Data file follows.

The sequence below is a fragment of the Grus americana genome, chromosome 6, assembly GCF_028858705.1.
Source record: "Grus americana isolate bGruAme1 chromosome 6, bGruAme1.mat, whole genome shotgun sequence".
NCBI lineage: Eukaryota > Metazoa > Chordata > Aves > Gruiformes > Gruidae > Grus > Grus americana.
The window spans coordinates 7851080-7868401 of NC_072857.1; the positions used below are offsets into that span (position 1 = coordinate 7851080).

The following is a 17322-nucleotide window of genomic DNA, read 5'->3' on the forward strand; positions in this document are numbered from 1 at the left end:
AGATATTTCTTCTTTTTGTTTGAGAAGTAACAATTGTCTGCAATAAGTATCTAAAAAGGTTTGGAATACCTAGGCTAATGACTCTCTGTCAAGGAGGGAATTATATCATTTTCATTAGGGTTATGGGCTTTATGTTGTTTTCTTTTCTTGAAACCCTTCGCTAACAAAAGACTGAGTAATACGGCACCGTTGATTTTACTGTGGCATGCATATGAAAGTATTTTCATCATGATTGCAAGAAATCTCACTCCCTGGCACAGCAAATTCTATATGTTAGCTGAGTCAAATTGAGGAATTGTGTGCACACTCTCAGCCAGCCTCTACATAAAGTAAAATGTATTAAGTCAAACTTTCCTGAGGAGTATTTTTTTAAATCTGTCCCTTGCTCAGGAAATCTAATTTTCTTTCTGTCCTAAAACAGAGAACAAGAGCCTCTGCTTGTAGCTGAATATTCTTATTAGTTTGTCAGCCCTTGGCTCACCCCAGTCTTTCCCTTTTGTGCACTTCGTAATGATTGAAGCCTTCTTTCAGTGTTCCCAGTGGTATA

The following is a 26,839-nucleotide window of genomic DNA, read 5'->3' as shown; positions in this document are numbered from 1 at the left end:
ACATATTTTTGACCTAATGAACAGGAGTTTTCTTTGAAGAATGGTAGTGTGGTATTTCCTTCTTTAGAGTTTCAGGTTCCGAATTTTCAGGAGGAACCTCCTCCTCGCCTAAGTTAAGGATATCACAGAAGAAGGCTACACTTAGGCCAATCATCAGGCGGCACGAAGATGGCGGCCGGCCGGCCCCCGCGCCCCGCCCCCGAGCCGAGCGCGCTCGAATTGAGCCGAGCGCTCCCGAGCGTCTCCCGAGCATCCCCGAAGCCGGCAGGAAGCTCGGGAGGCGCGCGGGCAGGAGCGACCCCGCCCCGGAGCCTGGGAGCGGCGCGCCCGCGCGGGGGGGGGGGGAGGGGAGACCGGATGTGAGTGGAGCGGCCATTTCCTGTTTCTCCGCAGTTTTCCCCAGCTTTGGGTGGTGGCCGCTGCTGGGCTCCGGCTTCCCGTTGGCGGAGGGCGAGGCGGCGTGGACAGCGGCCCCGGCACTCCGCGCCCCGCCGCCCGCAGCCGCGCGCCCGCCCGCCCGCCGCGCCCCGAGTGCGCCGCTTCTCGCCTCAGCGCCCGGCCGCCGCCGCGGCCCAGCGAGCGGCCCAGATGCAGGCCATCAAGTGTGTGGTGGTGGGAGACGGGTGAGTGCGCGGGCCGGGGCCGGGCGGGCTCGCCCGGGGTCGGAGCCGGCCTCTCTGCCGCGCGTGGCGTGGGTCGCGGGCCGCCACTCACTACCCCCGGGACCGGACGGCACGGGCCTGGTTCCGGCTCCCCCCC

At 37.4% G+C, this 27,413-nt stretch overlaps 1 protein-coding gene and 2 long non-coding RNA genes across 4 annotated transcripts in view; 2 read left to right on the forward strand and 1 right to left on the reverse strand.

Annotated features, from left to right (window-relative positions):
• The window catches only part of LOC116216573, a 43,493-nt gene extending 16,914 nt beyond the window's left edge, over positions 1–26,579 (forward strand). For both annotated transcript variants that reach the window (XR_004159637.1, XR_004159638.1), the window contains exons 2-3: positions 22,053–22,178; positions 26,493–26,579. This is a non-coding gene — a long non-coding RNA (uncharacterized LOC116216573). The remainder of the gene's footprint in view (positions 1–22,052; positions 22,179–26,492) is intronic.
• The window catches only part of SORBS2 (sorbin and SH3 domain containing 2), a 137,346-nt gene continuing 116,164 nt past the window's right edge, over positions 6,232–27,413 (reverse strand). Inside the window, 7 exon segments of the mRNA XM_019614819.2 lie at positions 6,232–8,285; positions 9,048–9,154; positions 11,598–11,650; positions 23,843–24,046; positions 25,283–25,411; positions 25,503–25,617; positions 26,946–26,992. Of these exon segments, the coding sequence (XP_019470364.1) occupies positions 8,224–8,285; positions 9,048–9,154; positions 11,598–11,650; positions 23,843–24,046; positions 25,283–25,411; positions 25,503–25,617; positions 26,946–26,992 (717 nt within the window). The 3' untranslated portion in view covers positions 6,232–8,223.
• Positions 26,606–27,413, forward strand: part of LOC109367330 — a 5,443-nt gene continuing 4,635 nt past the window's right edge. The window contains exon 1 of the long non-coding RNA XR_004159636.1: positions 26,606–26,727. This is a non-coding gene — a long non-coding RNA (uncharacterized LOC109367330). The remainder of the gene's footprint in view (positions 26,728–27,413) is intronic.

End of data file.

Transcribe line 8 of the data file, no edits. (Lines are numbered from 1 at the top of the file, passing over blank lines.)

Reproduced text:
ACATATTTTTGACCTAATGAACAGGAGTTTTCTTTGAAGAATGGTAGTGTGGTATTTCCTTCTTTAGAGTTTCAGGTTCCGAATTTTCAGGAGGAACCTCCTCCTCGCCTAAGTTAAGGATATCACAGAAGAAGGCTACACTTAGGCCAATCATCAGGCGGCACGAAGATGGCGGCCGGCCGGCCCCCGCGCCCCGCCCCCGAGCCGAGCGCGCTCGAATTGAGCCGAGCGCTCCCGAGCGTCTCCCGAGCATCCCCGAAGCCGGCAGGAAGCTCGGGAGGCGCGCGGGCAGGAGCGACCCCGCCCCGGAGCCTGGGAGCGGCGCGCCCGCGCGGGGGGGGGGGGAGGGGAGACCGGATGTGAGTGGAGCGGCCATTTCCTGTTTCTCCGCAGTTTTCCCCAGCTTTGGGTGGTGGCCGCTGCTGGGCTCCGGCTTCCCGTTGGCGGAGGGCGAGGCGGCGTGGACAGCGGCCCCGGCACTCCGCGCCCCGCCGCCCGCAGCCGCGCGCCCGCCCGCCCGCCGCGCCCCGAGTGCGCCGCTTCTCGCCTCAGCGCCCGGCCGCCGCCGCGGCCCAGCGAGCGGCCCAGATGCAGGCCATCAAGTGTGTGGTGGTGGGAGACGGGTGAGTGCGCGGGCCGGGGCCGGGCGGGCTCGCCCGGGGTCGGAGCCGGCCTCTCTGCCGCGCGTGGCGTGGGTCGCGGGCCGCCACTCACTACCCCCGGGACCGGACGGCACGGGCCTGGTTCCGGCTCCCCCCC